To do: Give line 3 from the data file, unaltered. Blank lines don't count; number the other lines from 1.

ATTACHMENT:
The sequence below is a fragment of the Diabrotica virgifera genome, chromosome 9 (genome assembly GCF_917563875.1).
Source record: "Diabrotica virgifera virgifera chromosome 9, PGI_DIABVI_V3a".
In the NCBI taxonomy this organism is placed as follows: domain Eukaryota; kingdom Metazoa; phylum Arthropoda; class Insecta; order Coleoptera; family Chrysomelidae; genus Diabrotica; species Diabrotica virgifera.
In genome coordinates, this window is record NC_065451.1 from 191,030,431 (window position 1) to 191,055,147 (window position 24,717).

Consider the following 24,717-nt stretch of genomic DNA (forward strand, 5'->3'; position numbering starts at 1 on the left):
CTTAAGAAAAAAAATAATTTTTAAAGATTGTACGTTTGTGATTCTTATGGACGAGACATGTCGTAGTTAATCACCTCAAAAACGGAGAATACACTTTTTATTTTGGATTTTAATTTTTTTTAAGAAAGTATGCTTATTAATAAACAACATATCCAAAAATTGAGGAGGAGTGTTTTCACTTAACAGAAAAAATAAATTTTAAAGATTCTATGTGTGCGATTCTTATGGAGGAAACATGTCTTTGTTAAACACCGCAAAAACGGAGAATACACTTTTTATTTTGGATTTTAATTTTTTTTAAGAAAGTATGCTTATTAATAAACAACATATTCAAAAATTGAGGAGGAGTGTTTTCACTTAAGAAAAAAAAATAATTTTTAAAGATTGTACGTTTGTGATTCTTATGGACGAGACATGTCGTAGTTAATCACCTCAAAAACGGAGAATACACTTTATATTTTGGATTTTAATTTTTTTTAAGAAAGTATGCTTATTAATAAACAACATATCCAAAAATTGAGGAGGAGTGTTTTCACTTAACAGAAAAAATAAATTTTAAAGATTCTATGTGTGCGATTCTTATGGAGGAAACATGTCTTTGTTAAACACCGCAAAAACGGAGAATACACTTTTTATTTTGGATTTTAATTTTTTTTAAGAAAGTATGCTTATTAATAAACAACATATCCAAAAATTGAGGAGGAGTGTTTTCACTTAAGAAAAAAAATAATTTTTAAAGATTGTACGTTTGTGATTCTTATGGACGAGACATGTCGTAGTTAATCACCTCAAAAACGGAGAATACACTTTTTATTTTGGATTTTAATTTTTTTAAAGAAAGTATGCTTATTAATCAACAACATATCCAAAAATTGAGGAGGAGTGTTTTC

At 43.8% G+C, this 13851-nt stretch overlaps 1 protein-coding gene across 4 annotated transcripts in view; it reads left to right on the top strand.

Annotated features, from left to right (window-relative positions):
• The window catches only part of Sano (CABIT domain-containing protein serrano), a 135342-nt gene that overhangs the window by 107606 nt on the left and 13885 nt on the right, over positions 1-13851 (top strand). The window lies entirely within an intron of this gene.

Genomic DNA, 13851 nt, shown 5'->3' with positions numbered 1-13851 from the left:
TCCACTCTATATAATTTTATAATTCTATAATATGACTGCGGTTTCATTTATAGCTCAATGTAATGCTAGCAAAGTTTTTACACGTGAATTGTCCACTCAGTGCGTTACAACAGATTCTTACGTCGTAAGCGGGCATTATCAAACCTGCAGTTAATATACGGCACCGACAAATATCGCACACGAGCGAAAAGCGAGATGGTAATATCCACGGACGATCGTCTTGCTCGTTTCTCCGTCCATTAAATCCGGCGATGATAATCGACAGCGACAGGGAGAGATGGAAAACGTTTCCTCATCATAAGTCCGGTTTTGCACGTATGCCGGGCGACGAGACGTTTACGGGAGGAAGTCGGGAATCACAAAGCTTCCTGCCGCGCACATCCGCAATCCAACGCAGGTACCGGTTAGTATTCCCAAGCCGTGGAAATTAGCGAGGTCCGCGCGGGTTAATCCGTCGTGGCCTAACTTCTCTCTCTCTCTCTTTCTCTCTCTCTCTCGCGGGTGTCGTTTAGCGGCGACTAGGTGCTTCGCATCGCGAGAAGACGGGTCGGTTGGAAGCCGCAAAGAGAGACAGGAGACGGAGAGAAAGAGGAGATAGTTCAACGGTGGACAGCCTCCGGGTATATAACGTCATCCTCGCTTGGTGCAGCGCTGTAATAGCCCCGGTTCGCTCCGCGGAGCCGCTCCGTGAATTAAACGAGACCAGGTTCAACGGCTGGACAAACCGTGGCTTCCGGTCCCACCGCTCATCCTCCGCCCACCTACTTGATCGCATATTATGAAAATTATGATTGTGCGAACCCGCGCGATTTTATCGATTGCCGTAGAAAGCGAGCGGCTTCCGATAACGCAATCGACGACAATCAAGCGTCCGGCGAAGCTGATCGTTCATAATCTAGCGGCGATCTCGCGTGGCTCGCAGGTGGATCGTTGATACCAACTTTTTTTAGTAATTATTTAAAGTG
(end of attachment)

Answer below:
In the NCBI taxonomy this organism is placed as follows: domain Eukaryota; kingdom Metazoa; phylum Arthropoda; class Insecta; order Coleoptera; family Chrysomelidae; genus Diabrotica; species Diabrotica virgifera.